What the fuck did they know?

Somali-born migrants have the lowest employment rate among all immigrants in the UK.[37] Figures published by the Office for National Statistics show high rates of economic inactivity and unemployment amongst Somali immigrants. In the three months to June 2008, 31.4 percent of Somali men and 84.2 percent of Somali women were economically inactive (the statistics include students, carers and the long-term sick, injured or disabled in this group).[84][85] Of those who were economically active, 41.4 percent of the men and 39.1 percent of the women were unemployed. Employment rates were 40.1 percent for men and 9.6 percent for women. The male employment rate has, however, risen from 21.5 percent in 1998.[84]
A report by the Institute for Public Policy Research attributes the low employment rate to the newness of the Somali community and to the fact that most immigrants came in search of asylum rather than through labor migration channels. Data suggests asylum seekers in general appear to have more difficulty accessing employment.[77] This includes skilled professionals who, while constituting a high proportion of Somali immigrants, have not all been able to find work in their field.[23] Many have struggled to get the qualifications that they have gained in Somalia recognised in the UK.[86] According to the Warwickshire Police Force and a report by ELWa, asylum seekers are also not legally allowed to work for payment since the National Asylum Support Service (NASS) (now the UK Border Agency[81]) administers their monetary benefits while their claim is being processed

Mahad is talking about money, Mahad is always talking about money, how to get some, what to spend it on, plans to get rich.
Get rich or die trying.

Mahad is mean to be a college, meant to be studying business, but Mohammed knows he hasn’t been since November and it will only be a matter of time before he follows his brother to Glen Parva, the young offenders prison.

Yahya is different, softer, he is the only one in the crew who still goes to Friday prayers, fasts, a bit, in Ramadan. he still thinks that something will work out for him, that he can make something of himself, be a man. Something changes in him though, when, once, twice a year, his dad arrives from Sweden, starts laying down the law, telling his sons what they should be doing. Then, Yahya folds in on himself, hands turn into fists, face darkens. Then he is likely to suggest mad angry plans, push the others into doing things that cannot go well.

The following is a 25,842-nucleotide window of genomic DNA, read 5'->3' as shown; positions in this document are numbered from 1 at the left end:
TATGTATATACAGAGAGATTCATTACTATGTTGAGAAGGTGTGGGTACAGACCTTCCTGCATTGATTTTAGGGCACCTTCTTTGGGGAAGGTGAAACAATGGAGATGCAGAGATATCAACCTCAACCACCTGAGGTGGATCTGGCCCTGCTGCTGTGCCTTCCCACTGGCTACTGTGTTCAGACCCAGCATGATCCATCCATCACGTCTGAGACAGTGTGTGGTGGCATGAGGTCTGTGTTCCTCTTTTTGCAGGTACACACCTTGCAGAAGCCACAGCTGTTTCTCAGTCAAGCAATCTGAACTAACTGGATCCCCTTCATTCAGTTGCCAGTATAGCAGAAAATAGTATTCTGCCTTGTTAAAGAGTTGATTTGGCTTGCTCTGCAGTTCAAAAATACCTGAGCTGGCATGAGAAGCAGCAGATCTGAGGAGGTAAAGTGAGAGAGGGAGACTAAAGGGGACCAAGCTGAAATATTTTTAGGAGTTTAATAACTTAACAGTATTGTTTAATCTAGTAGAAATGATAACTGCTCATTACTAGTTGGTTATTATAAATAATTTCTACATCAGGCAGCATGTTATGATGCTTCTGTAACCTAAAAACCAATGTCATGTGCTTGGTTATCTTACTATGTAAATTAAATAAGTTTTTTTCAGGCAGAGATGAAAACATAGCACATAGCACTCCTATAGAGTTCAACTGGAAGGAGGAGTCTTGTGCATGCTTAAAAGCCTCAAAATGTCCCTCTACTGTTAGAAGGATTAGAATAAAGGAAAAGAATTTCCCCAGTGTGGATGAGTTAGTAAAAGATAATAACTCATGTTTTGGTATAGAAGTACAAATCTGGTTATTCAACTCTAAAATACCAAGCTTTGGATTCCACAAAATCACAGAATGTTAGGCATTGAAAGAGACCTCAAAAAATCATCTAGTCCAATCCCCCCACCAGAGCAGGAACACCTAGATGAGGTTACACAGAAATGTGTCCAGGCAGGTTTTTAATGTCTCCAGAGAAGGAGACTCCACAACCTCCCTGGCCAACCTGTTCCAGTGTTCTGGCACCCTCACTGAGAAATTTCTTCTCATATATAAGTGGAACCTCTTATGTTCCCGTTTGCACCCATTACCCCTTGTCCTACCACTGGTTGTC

Mohammed stares out of the window, watching the passengers file back onto the coach, there is a girl, pale, pretty, he watches her climb the stairs, wonders for a moment what it would be like to have a white girl friend, take her home to the house with eleven children and his mum.

The boys don’t know any white girls, there weren’t any at their school, there weren’t any white boys either, well only Scott, who had been dashed out of two other schools and who used to sit under his desk and bark at teachers who annoyed him.

Mahad, who is , Mohammed reflects, actually a proper bad boy, has a secret girlfriend, he talks to her on a mobile that no-one else has the number to, sometimes he vanishes for a few hours and comes back, a gangsta swagger, shit eating grin, but no details which tells Mohammed only that this girl is not Somali and nothing will come of this, its just game playing.

Yahyas’ father has started talking about marriage, mentioned a couple of suitable girls, Khadra went to school with them, loud, funny, she was a good laugh at school, but man, she is ugly and when Yahya mentions her name, his face tightens, closes down. The boys don’t, for once, rip the piss. They change the subject.

It’s three in the morning now, they’ve done girls, cars and money and there’s no weed left and no point in hunting in the car for loose change, KFC is closed.

Another night of marking time is over.

About cathi rae

50ish teacher & aspiring writer and parent of a stroppy teenager and carer for a confused bedlington terrier and a small selection of horses who fail to shar emy dressage ambitions. Interested in contemporary fiction but find myself returning to PG Wodehouse when the chips are down View all posts by cathi rae